Saturday, August 30, 2014

"The Long Secret Alliance: Uncle Sam and Pol Pot" by John Pilger

for "Covert Action Quarterly" magazine, Fall 1997:

The US not only helped create conditions that brought Cambodia's Khmer Rouge to power in 1975, but actively supported the genocidal force, politically and financially. By January 1980, the US was secretly funding Pol Pots exiled forces on the Thai border. The extent of this support-$85 million from 1980 to 1986-was revealed six years later in correspondence between congressional lawyer Jonathan Winer, then counsel to Sen. John Kerry (D-MA) of the Senate Foreign Relations Committee, and the Vietnam Veterans of America Foundation. Winer said the information had come from the Congressional Research Service (CRS). When copies of his letter were circulated, the Reagan administration was furious. Then, without adequately explaining why, Winer repudiated the statistics, while not disputing that they had come from the CRS. In a second letter to Noam Chomsky, however, Winer repeated the original charge, which, he confirmed to me, was "absolutely correct.''

Washington also backed the Khmer Rouge through the United Nations, which provided Pol Pot's vehicle of return. Although the Khmer Rouge government ceased to exist in January 1979, when the Vietnamese army drove it out, its representatives continued to occupy Cambodia's UN seat. Their right to do so was defended and promoted by Washington as an extension of the Cold War, as a mechanism for US revenge on Vietnam, and as part of its new alliance with China (Pol Pot's principal underwriter and Vietnam's ancient foe). In 1981, President Carter's national security adviser, Zbigniew Brzezinski, said, "I encouraged the Chinese to support Pol Pot." The US, he added, "winked publicly" as China sent arms to the Khmer Rouge through Thailand.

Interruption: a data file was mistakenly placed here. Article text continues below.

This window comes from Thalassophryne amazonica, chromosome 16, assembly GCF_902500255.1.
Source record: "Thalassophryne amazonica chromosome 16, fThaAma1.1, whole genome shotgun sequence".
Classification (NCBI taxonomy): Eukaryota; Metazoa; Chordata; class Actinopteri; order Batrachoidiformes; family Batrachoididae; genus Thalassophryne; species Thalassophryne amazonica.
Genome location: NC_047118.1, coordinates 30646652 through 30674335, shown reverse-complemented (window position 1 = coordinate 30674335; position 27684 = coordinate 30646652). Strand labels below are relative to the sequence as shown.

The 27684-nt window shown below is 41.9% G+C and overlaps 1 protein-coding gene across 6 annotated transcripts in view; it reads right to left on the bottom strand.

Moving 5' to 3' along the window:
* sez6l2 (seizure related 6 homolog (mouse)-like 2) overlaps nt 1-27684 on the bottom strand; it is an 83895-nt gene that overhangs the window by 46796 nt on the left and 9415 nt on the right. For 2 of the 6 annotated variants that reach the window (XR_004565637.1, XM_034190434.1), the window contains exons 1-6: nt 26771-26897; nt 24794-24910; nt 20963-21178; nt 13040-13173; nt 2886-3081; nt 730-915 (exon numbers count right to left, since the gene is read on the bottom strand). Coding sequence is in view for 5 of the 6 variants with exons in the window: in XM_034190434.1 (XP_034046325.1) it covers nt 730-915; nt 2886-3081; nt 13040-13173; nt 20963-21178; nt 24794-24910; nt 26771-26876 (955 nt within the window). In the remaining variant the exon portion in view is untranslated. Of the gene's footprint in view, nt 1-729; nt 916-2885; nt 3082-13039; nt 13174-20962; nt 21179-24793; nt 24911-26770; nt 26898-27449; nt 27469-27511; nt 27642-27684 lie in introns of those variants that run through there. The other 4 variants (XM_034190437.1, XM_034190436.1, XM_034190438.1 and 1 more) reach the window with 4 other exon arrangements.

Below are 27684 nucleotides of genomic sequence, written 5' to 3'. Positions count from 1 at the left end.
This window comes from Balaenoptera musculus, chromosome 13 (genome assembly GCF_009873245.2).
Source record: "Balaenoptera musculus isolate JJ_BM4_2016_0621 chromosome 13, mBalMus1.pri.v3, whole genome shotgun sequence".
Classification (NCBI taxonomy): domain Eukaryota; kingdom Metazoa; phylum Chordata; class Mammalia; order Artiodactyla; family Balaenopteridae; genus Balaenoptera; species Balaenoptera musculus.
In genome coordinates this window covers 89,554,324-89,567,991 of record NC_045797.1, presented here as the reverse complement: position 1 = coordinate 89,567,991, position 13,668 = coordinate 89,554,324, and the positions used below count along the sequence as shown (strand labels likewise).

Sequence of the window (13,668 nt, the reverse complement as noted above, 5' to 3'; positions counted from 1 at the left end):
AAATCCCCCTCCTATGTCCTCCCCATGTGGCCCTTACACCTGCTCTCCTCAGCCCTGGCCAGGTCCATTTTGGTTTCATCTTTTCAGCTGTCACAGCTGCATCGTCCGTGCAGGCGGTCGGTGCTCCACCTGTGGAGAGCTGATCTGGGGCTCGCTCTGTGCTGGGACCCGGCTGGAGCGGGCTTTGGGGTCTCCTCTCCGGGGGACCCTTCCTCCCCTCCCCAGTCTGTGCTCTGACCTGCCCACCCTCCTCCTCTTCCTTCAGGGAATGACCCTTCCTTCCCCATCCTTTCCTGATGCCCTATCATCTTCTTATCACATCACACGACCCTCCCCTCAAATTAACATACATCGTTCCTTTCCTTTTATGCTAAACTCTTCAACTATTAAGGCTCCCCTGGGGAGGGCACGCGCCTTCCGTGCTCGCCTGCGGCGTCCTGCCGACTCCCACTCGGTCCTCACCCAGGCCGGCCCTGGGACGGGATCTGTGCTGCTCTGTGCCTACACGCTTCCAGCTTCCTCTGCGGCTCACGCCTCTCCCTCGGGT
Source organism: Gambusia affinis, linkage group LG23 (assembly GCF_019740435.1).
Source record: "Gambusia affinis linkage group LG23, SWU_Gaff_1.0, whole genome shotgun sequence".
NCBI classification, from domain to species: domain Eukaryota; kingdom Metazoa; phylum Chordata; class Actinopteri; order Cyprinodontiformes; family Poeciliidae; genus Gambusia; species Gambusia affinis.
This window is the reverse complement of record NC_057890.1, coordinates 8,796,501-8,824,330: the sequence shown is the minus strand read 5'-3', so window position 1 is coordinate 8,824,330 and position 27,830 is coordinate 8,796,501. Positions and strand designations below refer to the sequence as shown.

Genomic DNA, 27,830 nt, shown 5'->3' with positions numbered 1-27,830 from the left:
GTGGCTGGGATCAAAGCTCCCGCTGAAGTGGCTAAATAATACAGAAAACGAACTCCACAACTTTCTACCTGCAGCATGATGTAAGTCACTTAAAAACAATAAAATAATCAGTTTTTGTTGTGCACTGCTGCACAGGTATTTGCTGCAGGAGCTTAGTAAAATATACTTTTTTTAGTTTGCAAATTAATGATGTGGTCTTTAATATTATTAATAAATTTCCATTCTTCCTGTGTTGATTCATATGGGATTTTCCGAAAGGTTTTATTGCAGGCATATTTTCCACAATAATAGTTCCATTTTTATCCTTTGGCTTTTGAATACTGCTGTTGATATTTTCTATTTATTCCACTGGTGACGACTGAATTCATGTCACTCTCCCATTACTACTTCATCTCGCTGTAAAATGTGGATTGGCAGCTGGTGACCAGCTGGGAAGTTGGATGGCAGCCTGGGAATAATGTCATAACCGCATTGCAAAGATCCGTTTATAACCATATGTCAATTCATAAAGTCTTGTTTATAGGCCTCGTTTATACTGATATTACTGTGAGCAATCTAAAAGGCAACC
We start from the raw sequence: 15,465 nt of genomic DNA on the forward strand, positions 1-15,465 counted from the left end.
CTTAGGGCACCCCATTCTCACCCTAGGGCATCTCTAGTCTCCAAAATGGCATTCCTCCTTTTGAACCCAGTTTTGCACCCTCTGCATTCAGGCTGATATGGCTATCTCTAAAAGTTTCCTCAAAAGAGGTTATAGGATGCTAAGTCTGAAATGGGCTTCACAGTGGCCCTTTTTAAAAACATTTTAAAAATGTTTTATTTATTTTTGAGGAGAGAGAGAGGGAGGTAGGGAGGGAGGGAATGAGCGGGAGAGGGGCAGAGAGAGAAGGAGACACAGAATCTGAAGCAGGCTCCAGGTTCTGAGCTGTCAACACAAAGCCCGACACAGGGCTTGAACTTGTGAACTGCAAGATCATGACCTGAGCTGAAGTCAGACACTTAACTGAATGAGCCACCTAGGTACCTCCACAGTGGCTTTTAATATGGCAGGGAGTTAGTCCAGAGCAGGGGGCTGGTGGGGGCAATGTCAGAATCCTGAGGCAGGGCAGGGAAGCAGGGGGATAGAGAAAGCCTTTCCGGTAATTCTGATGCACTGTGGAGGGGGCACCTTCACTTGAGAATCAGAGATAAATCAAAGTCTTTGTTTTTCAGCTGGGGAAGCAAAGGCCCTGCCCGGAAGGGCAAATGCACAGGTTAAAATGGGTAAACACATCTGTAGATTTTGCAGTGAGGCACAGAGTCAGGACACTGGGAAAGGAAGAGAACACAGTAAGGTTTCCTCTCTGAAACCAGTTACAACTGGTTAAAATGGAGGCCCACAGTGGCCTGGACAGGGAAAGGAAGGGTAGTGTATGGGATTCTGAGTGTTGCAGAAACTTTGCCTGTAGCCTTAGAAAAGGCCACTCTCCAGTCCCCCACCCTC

As a cover for its secret war against Cambodia, Washington set up the Kampuchean Emergency Group (KEG) in the US embassy in Bangkok and on the Thai-Cambodian border. KEG's job was to "monitor" the distribution of Western humanitarian supplies sent to the refugee camps in Thai land and to ensure that Khmer Rouge bases were fed. Working through "Task Force 80" of the Thai Army, which had liaison officers with the Khmer Rouge, the Americans ensured a constant flow of UN supplies. Two US relief aid workers, Linda Mason and Roger Brown, later wrote, "The US Government insisted that the Khmer Rouge be fed ... the US preferred that the Khmer Rouge operation benefit from the credibility of an internationally known relief operation."

In 1980, under US pressure, the World Food Program handed over food worth $12 million to the Thai army to pass on to the Khmer Rouge. According to former Assistant Secretary of State Richard Holbrooke "20,000 to 40 000 Pol Pot guerrillas benefited." This aid helped restore the Khmer Rouge to a fighting force, based in Thailand, from which it de stabilized Cambodia for more than a decade.